Hemocompatible control of sulfobetaine-grafted polypropylene fibrous membranes in human whole blood via plasma-induced surface zwitterionization

Sheng Han Chen, Yung Chang, Kueir Rarn Lee, Ta Chin Wei, Akon Higuchi, Feng Ming Ho, Chia Chun Tsou, Hsin Tsung Ho, Juin Yih Lai

Research output: Contribution to journalArticlepeer-review

66 Scopus citations

Abstract

In this work, the hemocompatibility of zwitterionic polypropylene (PP) fibrous membranes with varying grafting coverage of poly(sulfobetaine methacrylate) (PSBMA) via plasma-induced surface polymerization was studied. Charge neutrality of PSBMA-grafted layers on PP membrane surfaces was controlled by the low-pressure and atmospheric plasma treatment in this study. The effects of grafting composition, surface hydrophilicity, and hydration capability on blood compatibility of the membranes were determined. Protein adsorption onto the different PSBMA-grafted PP membranes from human fibrinogen solutions was measured by enzyme-linked immunosorbent assay (ELISA) with monoclonal antibodies. Blood platelet adhesion and plasma clotting time measurements from a recalcified platelet-rich plasma solution were used to determine if platelet activation depends on the charge bias of the grafted PSBMA layer. The charge bias of PSBMA layer deviated from the electrical balance of positively and negatively charged moieties can be well-controlled via atmospheric plasma-induced interfacial zwitterionization and was further tested with human whole blood. The optimized PSBMA surface graft layer in overall charge neutrality has a high hydration capability and keeps its original blood-inert property of antifouling, anticoagulant, and antithrmbogenic activities when it comes into contact with human blood. This work suggests that the hemocompatible nature of grafted PSBMA polymers by controlling grafting quality via atmospheric plasma treatment gives a great potential in the surface zwitterionization of hydrophobic membranes for use in human whole blood.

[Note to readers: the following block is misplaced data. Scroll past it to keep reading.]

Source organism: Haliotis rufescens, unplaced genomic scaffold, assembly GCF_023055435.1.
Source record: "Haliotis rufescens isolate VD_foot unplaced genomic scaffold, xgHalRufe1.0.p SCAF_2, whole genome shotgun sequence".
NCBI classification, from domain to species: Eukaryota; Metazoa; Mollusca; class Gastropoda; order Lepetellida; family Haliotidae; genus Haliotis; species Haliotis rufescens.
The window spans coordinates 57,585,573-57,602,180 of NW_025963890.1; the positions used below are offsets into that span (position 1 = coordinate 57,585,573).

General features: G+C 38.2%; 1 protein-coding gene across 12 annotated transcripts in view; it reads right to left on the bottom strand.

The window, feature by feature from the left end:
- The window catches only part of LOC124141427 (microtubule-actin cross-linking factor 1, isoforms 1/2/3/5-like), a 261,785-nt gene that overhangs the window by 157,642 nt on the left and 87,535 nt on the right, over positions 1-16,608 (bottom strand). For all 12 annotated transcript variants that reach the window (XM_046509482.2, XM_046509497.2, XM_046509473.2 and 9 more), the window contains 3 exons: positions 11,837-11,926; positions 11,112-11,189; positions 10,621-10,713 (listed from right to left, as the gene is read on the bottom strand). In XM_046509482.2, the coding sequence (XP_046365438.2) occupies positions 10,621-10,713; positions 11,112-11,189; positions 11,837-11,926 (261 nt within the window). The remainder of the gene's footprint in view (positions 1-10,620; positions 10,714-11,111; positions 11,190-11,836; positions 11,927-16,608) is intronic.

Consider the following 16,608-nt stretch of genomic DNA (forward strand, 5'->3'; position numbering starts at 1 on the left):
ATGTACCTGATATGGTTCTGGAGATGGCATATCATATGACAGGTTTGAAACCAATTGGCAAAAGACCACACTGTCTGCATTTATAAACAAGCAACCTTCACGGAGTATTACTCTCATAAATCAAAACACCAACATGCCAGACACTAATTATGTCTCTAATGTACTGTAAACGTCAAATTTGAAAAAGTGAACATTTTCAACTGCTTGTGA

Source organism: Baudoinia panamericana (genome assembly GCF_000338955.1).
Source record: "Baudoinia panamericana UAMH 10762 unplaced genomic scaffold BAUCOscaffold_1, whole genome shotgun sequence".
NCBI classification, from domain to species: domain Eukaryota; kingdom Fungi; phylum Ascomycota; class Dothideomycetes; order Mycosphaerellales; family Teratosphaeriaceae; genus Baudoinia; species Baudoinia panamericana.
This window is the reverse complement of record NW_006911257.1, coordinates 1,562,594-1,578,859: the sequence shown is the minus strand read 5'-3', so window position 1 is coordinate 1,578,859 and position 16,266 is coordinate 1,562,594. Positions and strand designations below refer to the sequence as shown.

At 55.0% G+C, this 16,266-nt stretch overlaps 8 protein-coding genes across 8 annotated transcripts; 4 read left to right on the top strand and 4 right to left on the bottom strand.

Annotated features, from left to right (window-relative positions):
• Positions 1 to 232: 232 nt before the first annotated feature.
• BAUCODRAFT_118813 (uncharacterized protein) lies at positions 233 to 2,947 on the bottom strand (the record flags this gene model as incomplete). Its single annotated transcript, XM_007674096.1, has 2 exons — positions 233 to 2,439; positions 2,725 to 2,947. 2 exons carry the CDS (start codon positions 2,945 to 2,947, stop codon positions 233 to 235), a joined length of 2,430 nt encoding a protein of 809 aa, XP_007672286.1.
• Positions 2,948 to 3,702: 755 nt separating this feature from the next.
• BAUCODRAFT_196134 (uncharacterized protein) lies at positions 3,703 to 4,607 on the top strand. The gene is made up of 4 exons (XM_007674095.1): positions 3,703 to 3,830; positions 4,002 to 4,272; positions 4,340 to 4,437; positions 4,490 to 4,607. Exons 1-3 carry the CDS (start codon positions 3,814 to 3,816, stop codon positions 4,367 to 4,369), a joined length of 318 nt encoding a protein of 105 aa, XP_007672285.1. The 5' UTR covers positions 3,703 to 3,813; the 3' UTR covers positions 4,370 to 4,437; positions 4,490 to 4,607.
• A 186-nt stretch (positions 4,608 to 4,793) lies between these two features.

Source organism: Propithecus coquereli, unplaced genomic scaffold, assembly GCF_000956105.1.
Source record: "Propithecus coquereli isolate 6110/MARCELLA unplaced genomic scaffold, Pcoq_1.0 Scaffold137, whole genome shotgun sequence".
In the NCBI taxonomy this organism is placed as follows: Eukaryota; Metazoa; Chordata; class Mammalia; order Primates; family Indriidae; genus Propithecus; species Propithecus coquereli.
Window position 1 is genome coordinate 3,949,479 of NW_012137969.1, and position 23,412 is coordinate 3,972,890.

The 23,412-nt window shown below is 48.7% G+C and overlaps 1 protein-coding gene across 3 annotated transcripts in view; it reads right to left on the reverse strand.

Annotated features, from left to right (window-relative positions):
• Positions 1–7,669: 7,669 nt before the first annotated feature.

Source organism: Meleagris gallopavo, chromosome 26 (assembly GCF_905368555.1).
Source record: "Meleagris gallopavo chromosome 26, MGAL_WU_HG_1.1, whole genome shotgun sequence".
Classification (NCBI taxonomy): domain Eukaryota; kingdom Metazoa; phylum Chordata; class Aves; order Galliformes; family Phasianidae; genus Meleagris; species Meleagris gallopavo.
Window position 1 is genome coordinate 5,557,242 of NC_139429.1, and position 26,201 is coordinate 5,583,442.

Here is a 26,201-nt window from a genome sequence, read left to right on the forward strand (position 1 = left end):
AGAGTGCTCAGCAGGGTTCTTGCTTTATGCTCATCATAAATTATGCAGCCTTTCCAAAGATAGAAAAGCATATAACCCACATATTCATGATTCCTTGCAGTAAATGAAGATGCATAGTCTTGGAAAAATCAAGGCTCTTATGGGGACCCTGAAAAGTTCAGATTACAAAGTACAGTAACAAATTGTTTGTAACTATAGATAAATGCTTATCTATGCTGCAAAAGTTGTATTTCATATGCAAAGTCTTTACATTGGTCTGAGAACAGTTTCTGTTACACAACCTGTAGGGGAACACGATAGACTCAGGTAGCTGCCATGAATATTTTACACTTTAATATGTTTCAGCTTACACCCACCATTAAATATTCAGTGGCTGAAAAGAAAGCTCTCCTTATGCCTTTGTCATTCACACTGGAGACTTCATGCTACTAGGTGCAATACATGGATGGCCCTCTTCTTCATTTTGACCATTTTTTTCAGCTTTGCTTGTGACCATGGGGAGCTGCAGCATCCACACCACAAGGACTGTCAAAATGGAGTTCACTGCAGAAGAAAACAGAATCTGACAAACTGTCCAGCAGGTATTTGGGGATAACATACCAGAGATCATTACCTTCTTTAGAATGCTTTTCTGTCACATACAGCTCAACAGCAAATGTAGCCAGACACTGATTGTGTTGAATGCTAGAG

Original languageEnglish
Pages (from-to)17733-17742
Number of pages10
JournalLangmuir
Volume28
Issue number51
DOIs
StatePublished - 21 Dec 2012

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